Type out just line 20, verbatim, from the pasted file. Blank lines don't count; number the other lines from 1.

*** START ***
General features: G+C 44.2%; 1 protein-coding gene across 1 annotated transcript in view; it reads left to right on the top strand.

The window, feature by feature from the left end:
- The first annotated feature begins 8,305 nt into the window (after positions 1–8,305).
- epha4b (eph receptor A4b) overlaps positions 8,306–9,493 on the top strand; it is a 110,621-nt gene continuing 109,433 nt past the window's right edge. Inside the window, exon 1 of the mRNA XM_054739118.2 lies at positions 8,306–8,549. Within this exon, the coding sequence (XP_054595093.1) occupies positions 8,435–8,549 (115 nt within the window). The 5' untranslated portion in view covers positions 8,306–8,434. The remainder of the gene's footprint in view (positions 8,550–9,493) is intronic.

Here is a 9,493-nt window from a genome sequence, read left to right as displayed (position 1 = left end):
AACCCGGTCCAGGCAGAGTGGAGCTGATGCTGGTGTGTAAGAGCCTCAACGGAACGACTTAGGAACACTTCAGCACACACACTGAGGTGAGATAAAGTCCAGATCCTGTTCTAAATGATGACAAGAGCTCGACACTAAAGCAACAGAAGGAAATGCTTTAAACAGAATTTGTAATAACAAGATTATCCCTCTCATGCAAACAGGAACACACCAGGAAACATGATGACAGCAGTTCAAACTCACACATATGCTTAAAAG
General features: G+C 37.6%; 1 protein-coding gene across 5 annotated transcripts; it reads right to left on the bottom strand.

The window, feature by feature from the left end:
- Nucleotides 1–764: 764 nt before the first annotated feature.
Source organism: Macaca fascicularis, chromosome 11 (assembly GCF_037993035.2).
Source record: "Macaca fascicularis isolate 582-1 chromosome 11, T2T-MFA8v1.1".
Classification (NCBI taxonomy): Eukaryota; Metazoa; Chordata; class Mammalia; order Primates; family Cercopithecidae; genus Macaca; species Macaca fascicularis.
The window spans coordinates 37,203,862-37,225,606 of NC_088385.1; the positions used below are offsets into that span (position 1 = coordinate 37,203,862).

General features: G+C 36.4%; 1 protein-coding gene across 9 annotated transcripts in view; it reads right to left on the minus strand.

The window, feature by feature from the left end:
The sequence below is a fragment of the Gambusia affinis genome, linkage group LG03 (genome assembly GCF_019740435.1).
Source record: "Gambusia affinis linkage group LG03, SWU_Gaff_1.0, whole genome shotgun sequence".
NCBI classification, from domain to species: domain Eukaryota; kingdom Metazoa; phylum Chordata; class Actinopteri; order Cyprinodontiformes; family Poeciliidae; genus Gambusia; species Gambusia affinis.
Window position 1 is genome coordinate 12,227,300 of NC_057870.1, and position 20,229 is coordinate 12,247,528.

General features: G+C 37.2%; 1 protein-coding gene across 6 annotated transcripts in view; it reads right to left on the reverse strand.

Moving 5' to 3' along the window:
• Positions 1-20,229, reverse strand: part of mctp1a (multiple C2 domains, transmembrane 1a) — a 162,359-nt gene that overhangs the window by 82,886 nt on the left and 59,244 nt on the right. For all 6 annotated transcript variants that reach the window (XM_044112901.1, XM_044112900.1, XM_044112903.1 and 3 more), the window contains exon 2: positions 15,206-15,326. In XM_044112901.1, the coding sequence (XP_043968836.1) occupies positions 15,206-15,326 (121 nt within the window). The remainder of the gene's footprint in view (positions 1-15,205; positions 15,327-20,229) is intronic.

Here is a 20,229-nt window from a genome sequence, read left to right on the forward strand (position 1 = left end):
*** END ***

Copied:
General features: G+C 37.2%; 1 protein-coding gene across 6 annotated transcripts in view; it reads right to left on the reverse strand.